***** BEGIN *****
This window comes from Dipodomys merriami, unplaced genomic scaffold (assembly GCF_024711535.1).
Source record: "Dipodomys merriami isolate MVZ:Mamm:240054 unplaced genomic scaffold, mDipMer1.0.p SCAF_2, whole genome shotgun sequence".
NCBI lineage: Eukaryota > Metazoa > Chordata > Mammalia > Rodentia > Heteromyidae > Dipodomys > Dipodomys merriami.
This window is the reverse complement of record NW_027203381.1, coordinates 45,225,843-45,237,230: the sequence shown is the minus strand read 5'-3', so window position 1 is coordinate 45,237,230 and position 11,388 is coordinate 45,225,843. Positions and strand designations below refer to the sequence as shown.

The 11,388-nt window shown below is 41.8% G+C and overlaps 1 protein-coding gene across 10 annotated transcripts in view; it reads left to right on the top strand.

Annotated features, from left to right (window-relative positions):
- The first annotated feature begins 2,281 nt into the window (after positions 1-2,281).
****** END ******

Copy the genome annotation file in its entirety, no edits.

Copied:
This window comes from Dipodomys merriami, unplaced genomic scaffold (assembly GCF_024711535.1).
Source record: "Dipodomys merriami isolate MVZ:Mamm:240054 unplaced genomic scaffold, mDipMer1.0.p SCAF_2, whole genome shotgun sequence".
NCBI lineage: Eukaryota > Metazoa > Chordata > Mammalia > Rodentia > Heteromyidae > Dipodomys > Dipodomys merriami.
This window is the reverse complement of record NW_027203381.1, coordinates 45,225,843-45,237,230: the sequence shown is the minus strand read 5'-3', so window position 1 is coordinate 45,237,230 and position 11,388 is coordinate 45,225,843. Positions and strand designations below refer to the sequence as shown.

The 11,388-nt window shown below is 41.8% G+C and overlaps 1 protein-coding gene across 10 annotated transcripts in view; it reads left to right on the top strand.

Annotated features, from left to right (window-relative positions):
- The first annotated feature begins 2,281 nt into the window (after positions 1-2,281).